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How to fit your shirts better

I’m gonna share with you a trick that I’ve used to make huge XXL shirts fit better.


hen I go out to buy new shirts and t-shirts, the number one priority is always torso and sleeve length. And as you know, there is this mystical relation between width and length – the larger the size, the longer the torso. So in order for me as a tall person (6′ 8″/204 cm) to get something that fits, I have to go for XL or even XXL.

That means that I get a shirt that was meant for a huge guy weighing twice as much as me. So when I put on the XXL shirt, it looks like a tent with sleeves on me. But there is a trick that you can use in order to give these huge shirts a better fit for the tall, which I have been using for both shirts and t-shirts.

Sewing in the sides of your shirt

Yes, it takes a little work to do this, but when you get the hang of it, it’s really worth the time and sweat. The trick is to sew in the side seams of the shirt or t-shirt. You turn your shirt inside out and decide how much you want to narrow it in, and then you use a sewing machine to make a new stitching in both sides of the shirt. Here’s a video that I found about a year ago and have returned to a couple of times since.

I don’t use pins like in the video, but it’s probably a good idea if you want the sizing to be as close to your favorite shirt as possible. I normally just take a shirt I like and lay it on top of the baggy shirt that I want to fit. By eyesight I assess approximately how much fabric has to go. And then I just start sewing from armpit and all the way down on both sides.

Practice the first time on a not so beloved shirt

The first time I did this, I made my shirt so tight that it looked like the buttons could burst any second. I also fitted some pants that got so tight that my foot couldn’t get through the leg. Lesson learned; start out with a t-shirt that you don’t love too much and practice on that.

No need to cut off excess fabric

The guy in the video also cuts off the excess fabric that would otherwise be on the inside of the shirt. You can do that too if you’re a 100 % sure that you did a good job on the new stitches. In the case of my super tight tube shirt, I unraveled the stitching and gave it another shot. This is only possible if you do not cut off excess fabric in the first place.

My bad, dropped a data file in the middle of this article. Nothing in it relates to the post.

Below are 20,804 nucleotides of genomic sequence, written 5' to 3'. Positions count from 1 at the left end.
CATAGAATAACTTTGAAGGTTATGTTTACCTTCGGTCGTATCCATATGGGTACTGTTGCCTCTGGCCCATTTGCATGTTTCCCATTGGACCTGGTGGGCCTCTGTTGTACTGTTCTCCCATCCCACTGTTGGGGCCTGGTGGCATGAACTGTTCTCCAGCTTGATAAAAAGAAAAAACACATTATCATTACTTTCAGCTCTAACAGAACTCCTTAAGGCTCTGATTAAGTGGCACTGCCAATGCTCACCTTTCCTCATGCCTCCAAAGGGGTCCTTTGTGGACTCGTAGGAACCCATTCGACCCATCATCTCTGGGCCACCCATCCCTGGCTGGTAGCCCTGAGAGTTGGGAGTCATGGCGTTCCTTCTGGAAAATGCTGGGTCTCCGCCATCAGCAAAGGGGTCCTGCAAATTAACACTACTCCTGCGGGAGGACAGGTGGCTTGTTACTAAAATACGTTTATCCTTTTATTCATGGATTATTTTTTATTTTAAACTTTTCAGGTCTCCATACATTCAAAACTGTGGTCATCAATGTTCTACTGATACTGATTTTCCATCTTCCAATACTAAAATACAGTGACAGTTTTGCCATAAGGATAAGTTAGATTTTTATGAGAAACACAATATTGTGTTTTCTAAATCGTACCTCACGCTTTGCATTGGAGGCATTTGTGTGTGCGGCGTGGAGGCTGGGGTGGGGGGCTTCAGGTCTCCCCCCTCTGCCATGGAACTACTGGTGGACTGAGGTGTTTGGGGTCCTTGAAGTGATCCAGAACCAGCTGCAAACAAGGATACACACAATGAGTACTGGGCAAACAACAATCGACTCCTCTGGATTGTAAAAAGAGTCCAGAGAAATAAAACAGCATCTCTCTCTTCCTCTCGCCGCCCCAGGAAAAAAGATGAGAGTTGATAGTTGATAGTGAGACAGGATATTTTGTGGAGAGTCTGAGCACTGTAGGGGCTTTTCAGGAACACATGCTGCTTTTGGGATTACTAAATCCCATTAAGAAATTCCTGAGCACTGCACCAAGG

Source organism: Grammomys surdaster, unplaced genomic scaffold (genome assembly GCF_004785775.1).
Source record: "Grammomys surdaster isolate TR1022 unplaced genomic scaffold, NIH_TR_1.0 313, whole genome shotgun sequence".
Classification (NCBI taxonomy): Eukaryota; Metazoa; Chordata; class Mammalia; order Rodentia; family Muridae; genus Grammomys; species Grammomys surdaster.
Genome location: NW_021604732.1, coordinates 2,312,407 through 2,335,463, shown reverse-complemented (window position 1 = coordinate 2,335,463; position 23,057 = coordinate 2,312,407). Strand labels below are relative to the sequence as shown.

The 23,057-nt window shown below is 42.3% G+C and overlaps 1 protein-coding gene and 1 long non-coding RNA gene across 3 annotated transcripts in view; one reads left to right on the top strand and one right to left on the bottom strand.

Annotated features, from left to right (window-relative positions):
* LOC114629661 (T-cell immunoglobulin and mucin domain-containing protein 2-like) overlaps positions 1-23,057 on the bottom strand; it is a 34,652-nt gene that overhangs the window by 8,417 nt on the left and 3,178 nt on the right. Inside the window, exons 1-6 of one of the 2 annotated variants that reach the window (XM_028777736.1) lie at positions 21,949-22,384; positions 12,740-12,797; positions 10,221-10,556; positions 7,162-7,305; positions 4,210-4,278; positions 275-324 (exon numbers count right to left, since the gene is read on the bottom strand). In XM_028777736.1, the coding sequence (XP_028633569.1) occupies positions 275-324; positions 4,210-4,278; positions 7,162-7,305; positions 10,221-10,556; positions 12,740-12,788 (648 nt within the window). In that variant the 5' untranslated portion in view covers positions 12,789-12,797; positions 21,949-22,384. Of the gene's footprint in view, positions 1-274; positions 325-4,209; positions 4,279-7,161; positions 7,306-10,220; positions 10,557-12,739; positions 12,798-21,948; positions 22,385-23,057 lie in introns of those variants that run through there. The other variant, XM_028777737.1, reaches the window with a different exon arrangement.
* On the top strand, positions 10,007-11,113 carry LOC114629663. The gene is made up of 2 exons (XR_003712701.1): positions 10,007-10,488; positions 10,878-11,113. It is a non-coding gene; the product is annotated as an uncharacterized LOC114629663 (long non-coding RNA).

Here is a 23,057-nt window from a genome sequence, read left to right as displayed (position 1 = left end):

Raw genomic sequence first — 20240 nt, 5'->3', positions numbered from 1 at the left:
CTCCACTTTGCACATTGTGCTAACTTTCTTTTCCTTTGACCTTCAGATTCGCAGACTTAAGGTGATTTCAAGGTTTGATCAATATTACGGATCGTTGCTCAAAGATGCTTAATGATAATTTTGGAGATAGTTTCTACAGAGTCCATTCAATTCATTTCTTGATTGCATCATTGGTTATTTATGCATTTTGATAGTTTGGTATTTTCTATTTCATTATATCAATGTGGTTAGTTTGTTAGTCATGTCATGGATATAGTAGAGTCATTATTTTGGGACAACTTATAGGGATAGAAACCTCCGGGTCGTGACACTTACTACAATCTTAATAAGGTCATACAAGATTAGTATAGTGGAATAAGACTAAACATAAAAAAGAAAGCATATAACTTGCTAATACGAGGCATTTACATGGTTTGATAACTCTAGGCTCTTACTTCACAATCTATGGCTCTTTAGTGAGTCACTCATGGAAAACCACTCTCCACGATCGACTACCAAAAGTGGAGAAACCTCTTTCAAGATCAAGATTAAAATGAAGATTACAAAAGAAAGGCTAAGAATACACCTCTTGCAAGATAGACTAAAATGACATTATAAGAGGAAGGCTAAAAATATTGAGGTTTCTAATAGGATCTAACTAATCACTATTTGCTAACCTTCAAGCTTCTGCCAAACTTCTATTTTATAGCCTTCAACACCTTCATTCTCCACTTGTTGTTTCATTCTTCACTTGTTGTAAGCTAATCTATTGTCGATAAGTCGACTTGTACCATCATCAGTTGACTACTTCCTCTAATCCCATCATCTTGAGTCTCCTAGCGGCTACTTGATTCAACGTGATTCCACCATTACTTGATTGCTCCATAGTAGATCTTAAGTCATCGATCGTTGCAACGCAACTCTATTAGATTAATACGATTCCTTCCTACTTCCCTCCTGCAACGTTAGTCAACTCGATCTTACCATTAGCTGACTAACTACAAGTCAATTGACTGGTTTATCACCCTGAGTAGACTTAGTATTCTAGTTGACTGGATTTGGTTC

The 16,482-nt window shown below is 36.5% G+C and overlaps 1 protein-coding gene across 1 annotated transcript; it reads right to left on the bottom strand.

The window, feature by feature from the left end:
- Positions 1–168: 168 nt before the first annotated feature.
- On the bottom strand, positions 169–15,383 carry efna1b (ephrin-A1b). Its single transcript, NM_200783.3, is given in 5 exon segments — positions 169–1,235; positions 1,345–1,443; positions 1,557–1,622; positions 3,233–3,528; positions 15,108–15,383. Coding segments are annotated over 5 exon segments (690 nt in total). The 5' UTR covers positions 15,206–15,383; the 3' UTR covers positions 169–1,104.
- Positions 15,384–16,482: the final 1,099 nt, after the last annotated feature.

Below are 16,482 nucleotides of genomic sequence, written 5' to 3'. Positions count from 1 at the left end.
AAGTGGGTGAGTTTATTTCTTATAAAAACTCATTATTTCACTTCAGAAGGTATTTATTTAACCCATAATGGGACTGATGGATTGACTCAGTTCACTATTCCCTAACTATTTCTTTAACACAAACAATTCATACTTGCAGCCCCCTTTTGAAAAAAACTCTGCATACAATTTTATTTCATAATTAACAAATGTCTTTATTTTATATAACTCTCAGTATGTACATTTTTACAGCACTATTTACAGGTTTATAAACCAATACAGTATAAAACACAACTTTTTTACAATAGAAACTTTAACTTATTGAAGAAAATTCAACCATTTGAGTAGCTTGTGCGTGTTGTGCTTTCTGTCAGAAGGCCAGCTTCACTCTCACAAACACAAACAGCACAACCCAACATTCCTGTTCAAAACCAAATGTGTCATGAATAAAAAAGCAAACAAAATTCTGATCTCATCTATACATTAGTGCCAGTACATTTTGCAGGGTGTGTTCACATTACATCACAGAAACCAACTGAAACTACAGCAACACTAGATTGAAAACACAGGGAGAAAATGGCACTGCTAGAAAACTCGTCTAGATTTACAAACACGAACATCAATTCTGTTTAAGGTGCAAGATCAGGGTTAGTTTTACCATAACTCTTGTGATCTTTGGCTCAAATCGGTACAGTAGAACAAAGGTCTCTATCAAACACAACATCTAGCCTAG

Never sewn before?

I learned to sew in elementary school, which is a long time ago, but some of it stuck till this day. If you haven’t ever used a sewing machine, here is a guide that’ll take you through the basics:

If her machine doesn’t look like yours at all, check out some of the related “How to thread your sewing machine” videos on YouTube.

That’s it – pull out your sewing machine or call mom and ask her if you can borrow hers. Maybe she’ll even help you with the fitting.

A funny alternative is this KickStarter project called ZipSeam where long rubber clamps fold in some of the fabric to make the shirt tighter. Check it out here: ZipSeam Kickstarter
Do you have any great sewing or fitting tips? Share with us in the comments below 🙂
1 Response
  • Elias
    September 8, 2015

    HEY!! I just found your website because of a Reddit post. I love it!! Keep the posts coming though, I almost read it all haha. I have a little secret I use on t-shirts to feet well, I let you write a post about it if you want :P. It doesn’t work on EVERY t-shirt (not the bad quality cotton ones) but it sure works on most of them, especially when the t-shirt shrunk or you just want it to be larger/more fit.
    Here’s a video explaining the process:

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